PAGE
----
Spring Cleaning: Reporting Listing Violations


In light of it being nearly spring, I’m going to bring up a type of spring cleaning that helps the marketplace: reporting listing violations!

When listing items, the item you have must match the release page exactly, including reissues, promos, color, year, country, etc. If a listing does not exactly match the release page, it can be reported as Not Actual Item. Before reporting, ensure that the release listed is totally different from the page it’s listed from.

To do this, click on Details for the listing:

Step One

Then, click on Report Item:

Step Two

From here select the type of violation it is. Not Actual Listing is the default selection. Click submit and it will be put up for review. A staff member will review the report to see if it actually is a violation and approve or deny it.

Step Three

Removing listing violations not only improves the validity of marketplace sales data, but helps ensure that buyers get the correct release, reducing headaches from returns.

More information about unique releases and the types of violations are here:

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msuci appreciator
  • Apr 26,2015 at 05:12

    The “Removing listing violation” is imo too stiff and doesn’t take into consideration that anyone wanting to annoy, revenge him/herself for any ground, [b]can[/b] place a claim; if the claim happens to be ungrounded, you will never know who did this to you, Discogs will not say sorry for the trouble, maybe even not care cancelling the marking in the seller’s *storyline* (you will [b]never[/b] know!), you’ll have to relist the item or create a new one, etc… and last but not least, feel the bad psychologic effect created by the use of such dramatic and painful wordings such as [b]violating![/b] when in most cases, we’re talking of minor mistakes, many times linguistic formulations (I experienced this myself) and other reasons; I’d like to hear the % of grounded versus ungrounded claims! If the latter is bigger, think about what a waste of working time this means!

  • Apr 26,2015 at 03:41

    MARKYMARK902FM: The issue with sellers that do not know how to properly grade records will never go away, i.e listing as ‘mint’/”played a few times”. Obviously this is dumb, however the only way to combat this is not to buy their items. Contact them requesting they downgrade to NM explaining carefully why, and no doubt they will ignore you. Only buying from sellers who’s listings appear honest, and who’s feedback is generally good, is the only way to push the crab apples out.

  • Dec 17,2014 at 15:57

    So how do I report sellers that keep items listed after they have already sold said item. I have yet to actually have a successful purchase on Discogs as every purchase this appears to happen but item is taken down afterwards. Guess it’s back to Amazon for vinyl sales.

  • Mar 28,2013 at 21:33

    Not sure where else to put this request, but if you could please delete the abused apostrophe from your FAQ in “Discogs is a user built website that relies on it’s userbase” my OCD soul would be much appeased. Discogs has been a great reference for years now–many thanks for what y’all do.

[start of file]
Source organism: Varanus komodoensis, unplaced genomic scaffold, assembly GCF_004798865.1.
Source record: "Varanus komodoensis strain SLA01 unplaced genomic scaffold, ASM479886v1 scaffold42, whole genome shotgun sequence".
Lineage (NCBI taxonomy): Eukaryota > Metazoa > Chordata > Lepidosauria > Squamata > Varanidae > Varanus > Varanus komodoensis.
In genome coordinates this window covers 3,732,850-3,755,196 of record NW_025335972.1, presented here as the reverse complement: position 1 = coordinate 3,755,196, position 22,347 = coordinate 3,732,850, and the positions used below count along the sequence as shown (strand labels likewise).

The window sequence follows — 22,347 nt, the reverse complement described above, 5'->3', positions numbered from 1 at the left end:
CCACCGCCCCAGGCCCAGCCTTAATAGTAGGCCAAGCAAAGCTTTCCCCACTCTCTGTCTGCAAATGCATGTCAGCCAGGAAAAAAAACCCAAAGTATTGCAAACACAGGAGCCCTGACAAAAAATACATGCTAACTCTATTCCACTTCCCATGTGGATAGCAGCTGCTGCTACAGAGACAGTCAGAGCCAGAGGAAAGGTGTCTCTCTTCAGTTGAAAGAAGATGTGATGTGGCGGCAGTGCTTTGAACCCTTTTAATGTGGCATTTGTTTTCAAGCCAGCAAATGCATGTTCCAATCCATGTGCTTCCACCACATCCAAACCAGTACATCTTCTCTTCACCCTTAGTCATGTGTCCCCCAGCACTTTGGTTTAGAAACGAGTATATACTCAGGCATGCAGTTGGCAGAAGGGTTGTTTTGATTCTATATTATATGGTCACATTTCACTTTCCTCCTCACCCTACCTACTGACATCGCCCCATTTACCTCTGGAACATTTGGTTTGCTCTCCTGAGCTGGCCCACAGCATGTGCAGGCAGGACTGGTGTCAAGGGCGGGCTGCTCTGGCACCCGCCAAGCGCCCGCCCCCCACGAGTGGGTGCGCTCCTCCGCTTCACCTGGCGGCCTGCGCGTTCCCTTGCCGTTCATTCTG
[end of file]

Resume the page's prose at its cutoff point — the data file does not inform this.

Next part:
• Mar 26,2013 at 06:09

    Just out of interest if another seller is selling cds as MINT, But then in the listing they say – Comments: Played a few times, Mint condition. How can this be fair, trying to compete with them on price, they advertise as Mint but its been played a few times ? Tried to report this listing but option doesnt give me chance to explain what I think the problem is with other seller.

  • Mar 21,2013 at 23:04

    Really good question, Amsreddevil. That happens to me all of the time. I ask the seller detailed questions which reveal that they are not selling the correct release, but then it goes right on being sold as such even though I know otherwise….

  • Mar 21,2013 at 11:28

    Can you further define “Malicious use of the Report Listing Abuse feature”?

  • Mar 19,2013 at 18:17

    How do you deal with an item listed for sale that matches the release, but when you ask the seller for more details, it turns out to be not that release. There is no way of a staff member being able to see this if you report it, so what bes to do then?

  • Mar 17,2013 at 13:12

    Reporting the (sometimes very many) Violations within the catalogues of big sellers might not be as effective as reporting those of smaller sellers: Discogs has confirmed that, whilst they encourage the big sellers to also play ball, they are rather less strict with them: even if it is acknowledged, through Reporting, that a seller has many hundreds of similar-Violations, this can sometimes constitute a small enough fraction of the seller’s catalogue that, effectively, Discogs will let it slide. There are some big-catalogue sellers who can simply relist reported/removed violations without the same prospect of being suspended from the Marketplace as exists for smaller sellers.

  • Mar 16,2013 at 14:33

    “Click submit and it will be put up for review. A staff member will review the report to see if it actually is a violation and approve or deny it.”

    I had three violations recently that were confirmed by staff to not be violations when I filed a support request about them, so is there a bug where sometimes they are confirmed as violations automatically when submitted, without human review?

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